As noted above in the discussion of the standard for a Rule 12(b)(1) motion mounting a facial attack based on standing, the Third Circuit has outlined a three step approach in reviewing a complaint under Rule 12(b)(6). Santiago v. Warminster Tp. , 629 F.3d 121, 130 (3d Cir. 2010). "First, the court must tak[e] note of the elements a plaintiff must plead to state a claim.'" Id . (citing Iqbal , 129 S.Ct. at 1947). Second, the factual and legal elements of a claim should be separated; a district court must accept all of the complaint's well-pleaded facts as true, but may disregard any legal conclusions. Id .; Fowler , 578 F.3d at 210 (citing Iqbal , 129 S.Ct. at 1950). Finally, a district court must then determine whether the facts alleged in the complaint are sufficient to show that the plaintiff has a "plausible claim for relief.'" Id . (quoting Iqbal , 129 S.Ct. at 1950). A complaint must do more than allege the plaintiff's entitlement to relief. Id .; see also Phillips v. County of Allegheny , 515 F.3d 224, 234 (3d Cir. 2008) (stating that the "Supreme Court's Twombly formulation of the pleading standard can be summed up thus: stating... a claim requires a complaint with enough factual matter (taken as true) to suggest' the required element. This does not impose a probability requirement at the pleading stage, ' but instead simply calls for enough facts to raise a reasonable expectation that discovery will reveal evidence of' the necessary element"). A court need not credit either "bald assertions" or "legal conclusions" in a complaint when deciding a motion to dismiss. In re Burlington Coat Factory Sec. Litig. , 114 F.3d 1410, 1429-30 (3d Cir. 1997). The defendant bears the burden of showing that no claim has been presented. Hedges v. U.S. , 404 F.3d 744, 750 (3d Cir. 2005) (citing Kehr Packages, Inc. v. Fidelcor, Inc. , 926 F.2d 1406, 1409 (3d Cir. 1991)).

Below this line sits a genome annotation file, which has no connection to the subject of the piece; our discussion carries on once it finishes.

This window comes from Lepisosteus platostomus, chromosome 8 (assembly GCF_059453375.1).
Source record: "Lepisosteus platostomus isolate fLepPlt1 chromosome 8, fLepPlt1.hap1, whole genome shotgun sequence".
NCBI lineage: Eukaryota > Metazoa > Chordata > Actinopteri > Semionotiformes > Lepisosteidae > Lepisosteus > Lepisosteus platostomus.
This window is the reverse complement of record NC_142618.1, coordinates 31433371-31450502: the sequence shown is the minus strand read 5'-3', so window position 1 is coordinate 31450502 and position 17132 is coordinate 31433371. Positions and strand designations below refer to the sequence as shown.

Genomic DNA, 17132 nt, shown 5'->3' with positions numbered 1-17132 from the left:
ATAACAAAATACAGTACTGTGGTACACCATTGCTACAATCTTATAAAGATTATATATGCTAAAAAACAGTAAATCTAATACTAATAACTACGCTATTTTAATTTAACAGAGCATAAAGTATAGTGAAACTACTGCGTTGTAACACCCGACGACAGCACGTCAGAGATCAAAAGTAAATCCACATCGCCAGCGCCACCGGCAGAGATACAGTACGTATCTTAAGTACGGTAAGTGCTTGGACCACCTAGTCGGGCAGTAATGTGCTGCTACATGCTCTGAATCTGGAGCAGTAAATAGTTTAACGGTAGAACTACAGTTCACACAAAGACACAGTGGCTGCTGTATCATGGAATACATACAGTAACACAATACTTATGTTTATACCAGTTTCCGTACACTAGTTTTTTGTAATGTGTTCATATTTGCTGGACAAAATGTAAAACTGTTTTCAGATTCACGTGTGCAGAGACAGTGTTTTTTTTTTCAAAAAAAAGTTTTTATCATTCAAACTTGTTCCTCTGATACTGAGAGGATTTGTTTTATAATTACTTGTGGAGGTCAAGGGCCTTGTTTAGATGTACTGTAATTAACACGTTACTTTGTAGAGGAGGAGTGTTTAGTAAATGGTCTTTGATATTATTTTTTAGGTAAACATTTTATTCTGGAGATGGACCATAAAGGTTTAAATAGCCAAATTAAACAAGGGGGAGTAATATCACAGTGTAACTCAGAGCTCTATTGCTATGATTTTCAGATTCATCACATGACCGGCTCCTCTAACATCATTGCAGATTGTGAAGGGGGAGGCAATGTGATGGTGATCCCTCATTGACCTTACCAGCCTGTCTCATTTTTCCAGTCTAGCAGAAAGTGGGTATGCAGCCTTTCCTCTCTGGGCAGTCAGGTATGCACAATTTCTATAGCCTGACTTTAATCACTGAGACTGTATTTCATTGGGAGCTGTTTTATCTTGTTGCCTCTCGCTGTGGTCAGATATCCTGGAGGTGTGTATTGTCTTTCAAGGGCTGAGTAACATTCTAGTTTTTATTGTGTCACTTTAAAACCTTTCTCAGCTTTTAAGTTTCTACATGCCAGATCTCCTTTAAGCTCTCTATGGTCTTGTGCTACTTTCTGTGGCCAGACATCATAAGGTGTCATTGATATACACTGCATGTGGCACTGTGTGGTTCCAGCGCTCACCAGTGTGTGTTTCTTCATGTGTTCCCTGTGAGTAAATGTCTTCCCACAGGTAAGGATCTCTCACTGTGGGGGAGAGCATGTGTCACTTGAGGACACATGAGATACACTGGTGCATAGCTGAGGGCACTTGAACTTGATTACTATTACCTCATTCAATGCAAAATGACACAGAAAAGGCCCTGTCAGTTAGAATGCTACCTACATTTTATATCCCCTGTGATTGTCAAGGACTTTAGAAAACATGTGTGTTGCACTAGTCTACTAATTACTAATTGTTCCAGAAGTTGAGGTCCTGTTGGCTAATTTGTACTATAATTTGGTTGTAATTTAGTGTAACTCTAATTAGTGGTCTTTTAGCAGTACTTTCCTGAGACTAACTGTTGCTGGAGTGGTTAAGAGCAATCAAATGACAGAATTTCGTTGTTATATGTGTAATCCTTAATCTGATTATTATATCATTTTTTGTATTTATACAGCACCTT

Finally, a court in reviewing a Rule 12(b)(6) motion must only consider the facts alleged in the pleadings, the documents attached thereto as exhibits, and matters of judicial notice. Southern Cross Overseas Agencies, Inc. v. Kwong Shipping Group Ltd. , 181 F.3d 410, 426 (3d Cir. 1999). A court may consider, however, "an undisputedly authentic document that a defendant attaches as an exhibit to a motion to dismiss if the plaintiff's claims are based on the document." Pension Benefit Guar. Corp. v. White Consol. Indus., Inc. , 998 F.2d 1192, 1196 (3d Cir. 1993).

The Rowan defendants' argument that some of plaintiffs' claims are barred by the doctrine of qualified immunity shall be reviewed under Rule 12(b)(6). See Leveto v. Lapina , 258 F.3d 156, 161 (3d Cir. 2001) (finding that "qualified immunity will be upheld on a 12(b)(6) motion only when the immunity is established on the face of the complaint.'") (citations omitted); Peteete v. Asbury Park Police Dept., 09-1220, 2010 WL 5151238, at *3 (D.N.J. Dec. 13, 2010) ("a defendant's claim that he is entitled to qualified immunity is properly evaluated under Rule 12(b)(6) rather than Rule 12(b)(1)."). Additionally, their argument that plaintiffs fail to state a claim upon which relief can be granted will be analyzed under Rule 12(b)(6).


The Rowan defendants argue that plaintiffs are not disabled and therefore lack standing to bring discrimination claims under the ADA and NJLAD. They also argue that plaintiffs' retaliation claims under the ADA and NJLAD should be dismissed because there is no causal connection between their 2010 ban from campus and their alleged protected activity. They further argue that plaintiffs' claims under § 1983 and the New Jersey Civil Rights Act alleging that defendants violated their First, Fourth and Fourteenth Amendment Rights are barred by qualified immunity.

Plaintiffs do not respond directly to the Rowan defendants' motion to dismiss. Rather, they filed a one paragraph statement that they oppose the motion and rely upon their previous responses, particularly documents 19 and attachment 1, document 30 and attachments 1 and 2, [2] document 40 and attachments, and document 50 and attachments. This "response" is woefully inadequate. See Albrechtsen v. Board of Regents of University of Wisconsin System , 309 F.3d 433, 436 (7th Cir. 2002) (stating "Judges are not like pigs, hunting for truffles buried in' the record.") (quoting United States v. Dunkel , 927 F.2d 955, 956 (7th Cir. 1991)); see also, Doeblers' Pennsylvania Hybrids, Inc. v. Doebler , 442 F.3d 812 (3d Cir. 2006) (finding appellant failed to properly cite to the appendix); Doe v. Sizewise Rentals, LLC, No. 09-3409 , 2010 WL 3614200, at *3 (D.N.J. Sept. 8, 2010) (stating that "[n]either the Court nor Defendants should be required to sift through a tome of allegations to piece together [] claims" and dismissing claim without prejudice on motion to dismiss).